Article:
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The forgotten Thrash/Prog masterpiece. - 97%

hells_unicorn, February 17th, 2007

Often passed up by purists whom had an obvious attachment to John Arch and younger fans of the band who see Fates Warning culminated in the “Perfect Symmetry” and “Parallels” release, “No Exit” is the obvious pick amongst this band’s back catalog as a diamond in the rough. Although not the greatest album the band has ever put out (I personally think it’s the second best), it is definitely their most underrated release. It is neither the epic tales of otherworldly themes set over Thrash/NWOBHM riffs found in the John Arch era, nor is it the neo-progressive anthems of self-analysis and introspection found in the later Ray Adler material, but instead a rather curious marriage of both approaches.

Much of the music on here is heavily Thrash driven; challenging the stereotype that Queensryche was already establishing that Progressive Metal was titled more towards the first half of the label rather than the second. “Anarchy Divine” and “Shades of Heavenly Death” are the most unapologetically Thrash driven, giving Overkill and more traditional Thrash acts a run for their money in the heaviness department, while being twice as adventurous in the realm of sectional contrast and complex time signatures. “Silent Cries” is mostly a heavy up tempo track, but also provides us with some acoustic interludes that further expand the atmospheric qualities of this album. “In a word” and the brief title track at the beginning have some Power Ballad-like qualities, the former passing between a dreary sounding intro/verse and a heavier chorus, the latter being a somewhat tonally ambiguous and confused atmospheric prelude that hints at some conventional laws of metal being bent or broken.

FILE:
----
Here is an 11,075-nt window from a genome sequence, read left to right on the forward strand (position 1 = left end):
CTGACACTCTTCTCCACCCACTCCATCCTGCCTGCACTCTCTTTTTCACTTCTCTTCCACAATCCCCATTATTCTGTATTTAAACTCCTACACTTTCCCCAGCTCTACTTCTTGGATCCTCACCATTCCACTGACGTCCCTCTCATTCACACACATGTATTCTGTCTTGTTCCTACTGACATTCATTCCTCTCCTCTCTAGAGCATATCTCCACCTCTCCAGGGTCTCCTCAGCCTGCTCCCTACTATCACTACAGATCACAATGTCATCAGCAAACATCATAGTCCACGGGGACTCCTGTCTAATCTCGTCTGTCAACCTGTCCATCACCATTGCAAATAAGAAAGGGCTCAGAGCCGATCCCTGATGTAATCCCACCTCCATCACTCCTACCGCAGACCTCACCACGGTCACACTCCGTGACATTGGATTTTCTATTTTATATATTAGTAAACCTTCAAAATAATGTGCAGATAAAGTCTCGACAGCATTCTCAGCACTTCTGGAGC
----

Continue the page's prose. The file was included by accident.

The highlight is obviously the song that occupies the entire second side of the original cassette (which I possess in addition to the CD) titled “The Ivory Gate of Dreams”. Structurally it is quite similar to the famous Rush epic “2112”, although musically it is the next step up the progressive ladder and lyrically it is cut from a different nature. The chapters contained within dance back and forth between the Thrash inspired elements of the other songs on here and a new found Neo-Classical approach that is a bit different from the more folk inspired acoustic work done on “Awaken the Guardian”. There is a singular theme originally stated in “Innocence” (the first part of the song cycle) is brought back a couple of times through out the duration and aids in linking the entire suite together.

Although not quite the unique vocalist and nowhere near the lyrical master that John Arch was, Ray Adler is among the more accomplished singers ever to take the stage. His style is heavily reminiscent of vocalists such as Rob Halford, providing a more jagged edge approach to the higher register that his predecessor put forth in a less aggressive manner. Adler also gets the job done in the middle and lower registers, where some of the more sleaze oriented singers tend to struggle a bit. Stand out performances are found on “Anarchy Divine”, “Silent Cries” and throughout the duration of “The Ivory Gate of Dreams”.

As someone who has enjoyed music from both eras of Fates Warning, I have come to appreciate the intricacy and the uniqueness of this album. In many ways it is more aggressive than the Arch material, although lyrically and vocally it is not quite as unique or revolutionary. To my skeptical purists out there who think that this album is interchangeable with later Adler material, it is not. To my intellectually detached Dream Theater fans who think that technical ability is the only necessary component of metal, give this a listen and see if you can maintain that erroneous viewpoint afterwards. This album deserves a bigger audience then it currently has.